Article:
As a teenager, Jane lost a child in her charge, Lily, and her life has never been the same. After the incident in t he woods, Jane's life is divided into "before" and "after."
In graduate school, Jane is interested in the strange disappearance of a girl from a nearby Victorian lunatic asylum. Strangely, the girl disappears nearly one hundred years before but in the same woods where Lily disappeared.
The other two escapees from the asylum are found, but the girl, named N. is never found. No records exist for N. which intrigues Jane.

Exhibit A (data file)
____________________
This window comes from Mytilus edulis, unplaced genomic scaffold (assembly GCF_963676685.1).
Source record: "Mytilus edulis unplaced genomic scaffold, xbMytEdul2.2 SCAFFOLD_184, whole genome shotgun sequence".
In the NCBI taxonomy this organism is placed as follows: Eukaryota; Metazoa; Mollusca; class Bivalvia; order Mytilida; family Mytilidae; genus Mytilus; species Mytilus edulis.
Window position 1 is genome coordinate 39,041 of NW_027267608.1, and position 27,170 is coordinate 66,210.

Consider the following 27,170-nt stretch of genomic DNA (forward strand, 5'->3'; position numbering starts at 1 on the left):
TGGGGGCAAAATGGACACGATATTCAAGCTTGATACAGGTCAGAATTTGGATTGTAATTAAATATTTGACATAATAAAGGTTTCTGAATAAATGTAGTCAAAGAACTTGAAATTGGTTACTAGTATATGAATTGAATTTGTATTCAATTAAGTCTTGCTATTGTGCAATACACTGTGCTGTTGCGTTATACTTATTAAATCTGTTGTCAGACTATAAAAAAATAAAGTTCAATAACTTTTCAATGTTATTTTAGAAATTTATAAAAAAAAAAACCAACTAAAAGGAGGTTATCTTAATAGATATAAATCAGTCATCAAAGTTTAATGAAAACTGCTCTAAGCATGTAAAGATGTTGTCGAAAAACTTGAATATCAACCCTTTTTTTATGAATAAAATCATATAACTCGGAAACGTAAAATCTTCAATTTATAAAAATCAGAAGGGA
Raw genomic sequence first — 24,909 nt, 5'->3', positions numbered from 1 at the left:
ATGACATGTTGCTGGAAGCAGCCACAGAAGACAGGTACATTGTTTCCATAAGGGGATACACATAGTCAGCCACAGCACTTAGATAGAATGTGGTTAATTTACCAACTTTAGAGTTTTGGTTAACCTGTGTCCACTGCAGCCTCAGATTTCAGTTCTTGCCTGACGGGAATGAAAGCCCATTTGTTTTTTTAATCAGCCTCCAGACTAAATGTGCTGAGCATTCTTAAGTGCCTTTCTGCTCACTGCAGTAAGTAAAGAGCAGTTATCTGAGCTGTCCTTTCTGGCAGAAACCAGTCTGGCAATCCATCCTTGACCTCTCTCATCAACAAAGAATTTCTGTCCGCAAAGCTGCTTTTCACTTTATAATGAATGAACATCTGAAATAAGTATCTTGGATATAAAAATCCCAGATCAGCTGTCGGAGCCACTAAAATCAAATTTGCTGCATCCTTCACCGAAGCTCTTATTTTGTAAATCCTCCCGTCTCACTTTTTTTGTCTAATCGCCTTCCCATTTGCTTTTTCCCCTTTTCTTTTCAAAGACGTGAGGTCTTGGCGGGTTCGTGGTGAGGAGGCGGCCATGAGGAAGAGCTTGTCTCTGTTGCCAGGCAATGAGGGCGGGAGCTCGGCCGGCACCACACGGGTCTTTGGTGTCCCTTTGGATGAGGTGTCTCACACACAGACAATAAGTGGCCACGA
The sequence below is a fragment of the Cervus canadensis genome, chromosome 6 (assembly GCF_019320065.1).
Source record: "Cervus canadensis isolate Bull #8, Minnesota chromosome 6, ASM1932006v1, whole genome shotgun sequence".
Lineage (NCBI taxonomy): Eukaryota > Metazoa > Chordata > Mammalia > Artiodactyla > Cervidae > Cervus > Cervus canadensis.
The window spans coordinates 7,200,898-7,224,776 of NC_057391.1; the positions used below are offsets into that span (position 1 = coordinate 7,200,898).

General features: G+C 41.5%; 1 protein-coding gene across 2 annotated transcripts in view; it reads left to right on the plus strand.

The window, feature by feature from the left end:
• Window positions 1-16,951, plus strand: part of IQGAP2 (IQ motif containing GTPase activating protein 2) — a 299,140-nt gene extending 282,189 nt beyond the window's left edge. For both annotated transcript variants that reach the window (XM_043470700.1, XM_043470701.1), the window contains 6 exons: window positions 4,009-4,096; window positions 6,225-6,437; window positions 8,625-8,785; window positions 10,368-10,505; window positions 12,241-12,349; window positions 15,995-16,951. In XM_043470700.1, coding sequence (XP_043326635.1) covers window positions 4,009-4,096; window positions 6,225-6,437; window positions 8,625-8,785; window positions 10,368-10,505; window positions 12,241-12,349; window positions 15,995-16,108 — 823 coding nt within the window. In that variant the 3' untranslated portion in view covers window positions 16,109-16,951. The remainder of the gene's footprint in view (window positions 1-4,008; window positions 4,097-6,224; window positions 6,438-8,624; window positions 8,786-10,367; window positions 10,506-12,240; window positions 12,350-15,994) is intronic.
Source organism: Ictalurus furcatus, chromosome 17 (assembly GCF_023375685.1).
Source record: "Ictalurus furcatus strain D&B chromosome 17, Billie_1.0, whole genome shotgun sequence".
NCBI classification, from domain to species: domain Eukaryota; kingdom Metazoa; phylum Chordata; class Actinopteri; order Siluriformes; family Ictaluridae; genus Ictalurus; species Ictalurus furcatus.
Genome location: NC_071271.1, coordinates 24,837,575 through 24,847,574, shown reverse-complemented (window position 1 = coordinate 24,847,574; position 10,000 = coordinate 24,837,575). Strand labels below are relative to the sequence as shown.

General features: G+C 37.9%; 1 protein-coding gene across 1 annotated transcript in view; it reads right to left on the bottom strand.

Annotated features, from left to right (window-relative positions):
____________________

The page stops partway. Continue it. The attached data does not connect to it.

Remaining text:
Hunter stretched the boundaries of fiction with her point-of-view choices. Since Jane is an archivist for the Chester Museum, disembodied voices or ghosts are drawn to her. Readers get to hear these voices who remember some faces and incidents from their past but not their names.
Will these voices lead Jane to find out what happened to Lily and N.?
Wherever Jane goes she's an outsider. She does nothing to assert herself until she slaps a man who has affronted her. The man happens to be the father of the Lily, William Eliot.